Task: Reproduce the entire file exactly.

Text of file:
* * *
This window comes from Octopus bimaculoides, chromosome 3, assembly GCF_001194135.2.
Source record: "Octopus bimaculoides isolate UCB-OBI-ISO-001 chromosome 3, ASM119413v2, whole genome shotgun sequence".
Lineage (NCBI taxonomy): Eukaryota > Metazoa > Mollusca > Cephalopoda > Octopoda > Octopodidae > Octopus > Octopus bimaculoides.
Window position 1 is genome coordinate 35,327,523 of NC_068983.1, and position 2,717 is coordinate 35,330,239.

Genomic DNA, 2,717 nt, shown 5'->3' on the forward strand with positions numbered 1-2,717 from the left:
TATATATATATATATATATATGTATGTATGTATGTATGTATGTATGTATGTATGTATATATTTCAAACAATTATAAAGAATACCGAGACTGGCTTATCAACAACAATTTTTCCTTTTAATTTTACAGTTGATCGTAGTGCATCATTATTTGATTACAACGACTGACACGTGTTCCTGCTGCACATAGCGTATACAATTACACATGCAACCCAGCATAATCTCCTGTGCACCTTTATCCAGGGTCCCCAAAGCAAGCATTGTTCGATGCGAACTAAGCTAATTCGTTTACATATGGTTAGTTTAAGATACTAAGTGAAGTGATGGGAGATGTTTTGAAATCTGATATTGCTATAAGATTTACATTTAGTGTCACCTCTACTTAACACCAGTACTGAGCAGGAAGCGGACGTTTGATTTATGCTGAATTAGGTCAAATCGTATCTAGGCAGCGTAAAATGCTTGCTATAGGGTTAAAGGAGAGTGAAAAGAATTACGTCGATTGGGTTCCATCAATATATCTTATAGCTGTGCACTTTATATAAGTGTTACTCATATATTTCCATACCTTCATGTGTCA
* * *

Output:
This window comes from Octopus bimaculoides, chromosome 3, assembly GCF_001194135.2.
Source record: "Octopus bimaculoides isolate UCB-OBI-ISO-001 chromosome 3, ASM119413v2, whole genome shotgun sequence".
Lineage (NCBI taxonomy): Eukaryota > Metazoa > Mollusca > Cephalopoda > Octopoda > Octopodidae > Octopus > Octopus bimaculoides.
Window position 1 is genome coordinate 35,327,523 of NC_068983.1, and position 2,717 is coordinate 35,330,239.

Genomic DNA, 2,717 nt, shown 5'->3' on the forward strand with positions numbered 1-2,717 from the left:
TATATATATATATATATATATGTATGTATGTATGTATGTATGTATGTATGTATGTATATATTTCAAACAATTATAAAGAATACCGAGACTGGCTTATCAACAACAATTTTTCCTTTTAATTTTACAGTTGATCGTAGTGCATCATTATTTGATTACAACGACTGACACGTGTTCCTGCTGCACATAGCGTATACAATTACACATGCAACCCAGCATAATCTCCTGTGCACCTTTATCCAGGGTCCCCAAAGCAAGCATTGTTCGATGCGAACTAAGCTAATTCGTTTACATATGGTTAGTTTAAGATACTAAGTGAAGTGATGGGAGATGTTTTGAAATCTGATATTGCTATAAGATTTACATTTAGTGTCACCTCTACTTAACACCAGTACTGAGCAGGAAGCGGACGTTTGATTTATGCTGAATTAGGTCAAATCGTATCTAGGCAGCGTAAAATGCTTGCTATAGGGTTAAAGGAGAGTGAAAAGAATTACGTCGATTGGGTTCCATCAATATATCTTATAGCTGTGCACTTTATATAAGTGTTACTCATATATTTCCATACCTTCATGTGTCA